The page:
It may indeed be a false dichotomy that “either you can have a performant website or you have a business model based on advertising” but it is also a truth that advertisers demand more and more for their dollar. They want to know what page you read, how long you looked at it, where on the web you went next, and a thousand other invasive things that make thoughtful people everywhere uncomfortable—but are the price we currently pay to access the earth’s largest library.
I don’t like this, and I don’t do it in the magazine I publish, but A List Apart, as a direct consequence, will always lack certain resources to expand its offerings as quickly and richly as we’d like, or to pay staff and contributors at anything approaching the level that Vox Media, by accepting a different tradeoff, has achieved. (Let me also acknowledge ALA’s wonderful sponsors and our longtime partnership with The Deck ad network, lest I seem to speak from an ivory tower. Folks who’ve never had to pay for content cannot lay claim to moral authority on this issue; untested virtue is not, and so on.)
To be clear, Vox Media could not exist if its owners had made the decisions A List Apart made in terms of advertising—and Vox Media’s decisions about advertising are far better, in terms of consumer advocacy and privacy, than those made by most web publishing groups. Also to be clear, I don’t regret A List Apart’s decisions about advertising—they are right for us and our community.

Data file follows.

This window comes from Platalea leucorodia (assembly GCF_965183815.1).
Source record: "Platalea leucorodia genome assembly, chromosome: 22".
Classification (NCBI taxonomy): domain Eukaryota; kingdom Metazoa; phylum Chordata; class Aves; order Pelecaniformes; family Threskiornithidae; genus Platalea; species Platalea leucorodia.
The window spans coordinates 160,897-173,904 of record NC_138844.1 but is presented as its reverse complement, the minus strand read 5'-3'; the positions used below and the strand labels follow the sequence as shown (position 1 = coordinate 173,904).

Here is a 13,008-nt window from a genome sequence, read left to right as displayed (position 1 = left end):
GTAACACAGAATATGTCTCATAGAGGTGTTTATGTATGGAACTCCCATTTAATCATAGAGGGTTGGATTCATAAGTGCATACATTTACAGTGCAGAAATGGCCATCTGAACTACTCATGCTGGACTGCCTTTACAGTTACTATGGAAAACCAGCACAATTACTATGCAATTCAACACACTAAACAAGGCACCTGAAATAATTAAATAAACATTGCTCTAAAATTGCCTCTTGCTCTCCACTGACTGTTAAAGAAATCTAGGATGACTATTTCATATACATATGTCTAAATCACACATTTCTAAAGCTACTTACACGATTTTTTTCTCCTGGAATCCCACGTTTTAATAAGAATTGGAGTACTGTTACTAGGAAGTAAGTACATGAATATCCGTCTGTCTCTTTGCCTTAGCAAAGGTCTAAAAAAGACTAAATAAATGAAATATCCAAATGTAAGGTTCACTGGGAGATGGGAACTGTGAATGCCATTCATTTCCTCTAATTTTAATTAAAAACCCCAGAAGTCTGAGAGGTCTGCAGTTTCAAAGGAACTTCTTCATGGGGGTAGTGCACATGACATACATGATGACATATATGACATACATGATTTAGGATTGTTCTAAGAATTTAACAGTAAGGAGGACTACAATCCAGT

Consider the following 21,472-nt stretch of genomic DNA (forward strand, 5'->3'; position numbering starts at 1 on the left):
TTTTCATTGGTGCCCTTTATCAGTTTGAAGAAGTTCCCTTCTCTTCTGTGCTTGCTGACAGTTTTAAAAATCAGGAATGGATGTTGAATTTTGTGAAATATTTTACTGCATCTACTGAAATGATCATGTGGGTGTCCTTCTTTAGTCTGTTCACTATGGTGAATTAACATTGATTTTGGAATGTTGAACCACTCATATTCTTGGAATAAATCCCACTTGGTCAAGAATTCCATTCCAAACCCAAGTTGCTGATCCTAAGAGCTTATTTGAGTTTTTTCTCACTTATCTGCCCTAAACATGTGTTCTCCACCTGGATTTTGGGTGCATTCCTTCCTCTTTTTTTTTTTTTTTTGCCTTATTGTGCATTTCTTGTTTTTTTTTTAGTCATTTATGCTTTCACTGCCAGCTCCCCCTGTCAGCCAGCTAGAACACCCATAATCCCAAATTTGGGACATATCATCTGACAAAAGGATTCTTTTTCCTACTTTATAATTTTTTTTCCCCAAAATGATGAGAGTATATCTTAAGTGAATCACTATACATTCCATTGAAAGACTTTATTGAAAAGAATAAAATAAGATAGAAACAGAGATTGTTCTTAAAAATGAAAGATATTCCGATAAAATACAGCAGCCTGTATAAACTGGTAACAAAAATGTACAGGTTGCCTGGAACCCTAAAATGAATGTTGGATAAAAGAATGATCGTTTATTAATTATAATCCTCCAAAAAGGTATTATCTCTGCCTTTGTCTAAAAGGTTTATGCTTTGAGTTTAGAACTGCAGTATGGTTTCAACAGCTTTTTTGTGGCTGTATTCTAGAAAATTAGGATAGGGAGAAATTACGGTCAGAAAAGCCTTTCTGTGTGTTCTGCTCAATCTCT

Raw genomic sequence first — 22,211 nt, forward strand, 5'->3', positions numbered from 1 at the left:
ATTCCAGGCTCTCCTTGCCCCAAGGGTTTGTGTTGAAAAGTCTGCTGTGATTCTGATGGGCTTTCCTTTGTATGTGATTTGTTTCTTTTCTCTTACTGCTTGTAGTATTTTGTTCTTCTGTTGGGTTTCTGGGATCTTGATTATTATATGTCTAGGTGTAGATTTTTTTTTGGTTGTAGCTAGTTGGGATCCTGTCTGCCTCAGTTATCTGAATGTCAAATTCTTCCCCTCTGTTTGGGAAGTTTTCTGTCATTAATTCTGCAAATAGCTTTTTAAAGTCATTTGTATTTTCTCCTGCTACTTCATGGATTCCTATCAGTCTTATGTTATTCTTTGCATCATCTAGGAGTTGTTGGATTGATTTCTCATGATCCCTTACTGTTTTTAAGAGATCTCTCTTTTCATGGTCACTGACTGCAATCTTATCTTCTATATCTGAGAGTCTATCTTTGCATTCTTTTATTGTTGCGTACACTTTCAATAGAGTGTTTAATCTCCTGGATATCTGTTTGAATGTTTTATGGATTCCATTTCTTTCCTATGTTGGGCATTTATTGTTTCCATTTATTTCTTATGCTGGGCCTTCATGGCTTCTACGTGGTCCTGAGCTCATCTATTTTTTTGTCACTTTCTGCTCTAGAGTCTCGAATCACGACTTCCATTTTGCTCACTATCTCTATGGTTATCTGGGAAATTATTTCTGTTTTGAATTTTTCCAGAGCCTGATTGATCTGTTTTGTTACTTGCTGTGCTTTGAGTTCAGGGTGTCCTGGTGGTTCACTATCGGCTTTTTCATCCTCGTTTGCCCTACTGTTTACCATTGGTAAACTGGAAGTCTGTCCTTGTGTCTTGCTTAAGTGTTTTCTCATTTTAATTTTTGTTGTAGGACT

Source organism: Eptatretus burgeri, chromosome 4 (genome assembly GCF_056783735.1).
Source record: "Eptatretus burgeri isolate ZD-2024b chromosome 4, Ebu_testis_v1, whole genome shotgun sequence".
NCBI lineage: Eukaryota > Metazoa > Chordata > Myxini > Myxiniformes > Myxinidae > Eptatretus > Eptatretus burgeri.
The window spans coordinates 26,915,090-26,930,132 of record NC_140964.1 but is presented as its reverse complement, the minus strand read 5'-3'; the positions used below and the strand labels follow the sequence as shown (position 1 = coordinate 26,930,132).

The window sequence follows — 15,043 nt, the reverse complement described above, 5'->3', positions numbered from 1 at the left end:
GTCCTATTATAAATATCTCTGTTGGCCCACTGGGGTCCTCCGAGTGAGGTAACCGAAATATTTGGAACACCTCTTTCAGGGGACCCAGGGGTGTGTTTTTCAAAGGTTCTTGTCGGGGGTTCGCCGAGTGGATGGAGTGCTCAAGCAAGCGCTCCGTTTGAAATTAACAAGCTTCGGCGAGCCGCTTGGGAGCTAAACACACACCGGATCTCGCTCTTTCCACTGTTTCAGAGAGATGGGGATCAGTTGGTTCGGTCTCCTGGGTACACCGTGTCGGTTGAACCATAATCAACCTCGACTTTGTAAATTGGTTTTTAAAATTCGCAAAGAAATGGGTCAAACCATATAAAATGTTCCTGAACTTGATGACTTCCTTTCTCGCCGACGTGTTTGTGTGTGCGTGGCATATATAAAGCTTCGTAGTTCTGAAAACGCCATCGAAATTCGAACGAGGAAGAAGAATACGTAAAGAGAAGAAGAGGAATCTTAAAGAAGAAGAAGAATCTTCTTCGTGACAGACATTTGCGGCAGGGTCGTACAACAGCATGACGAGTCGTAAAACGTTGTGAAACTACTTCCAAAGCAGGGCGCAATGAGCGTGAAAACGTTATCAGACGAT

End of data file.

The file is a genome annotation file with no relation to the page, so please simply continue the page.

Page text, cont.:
I know and have worked alongside some of the designers, developers, and editors at Vox Media; you’d be proud to work with any of them. I know they are painfully aware of the toll advertising takes on their site’s performance; I know they are also doing some of the best editorial and publishing work currently being performed on the web—which is what happens when great teams from different disciplines get together to push boundaries and create something of value. This super team couldn’t do their super work without salaries, desks, and computers; acquiring those things meant coming to some compromise with the state of web advertising today. (And of course it was the owners, and not the employees, who made the precise compromise to which Vox Media currently adheres.)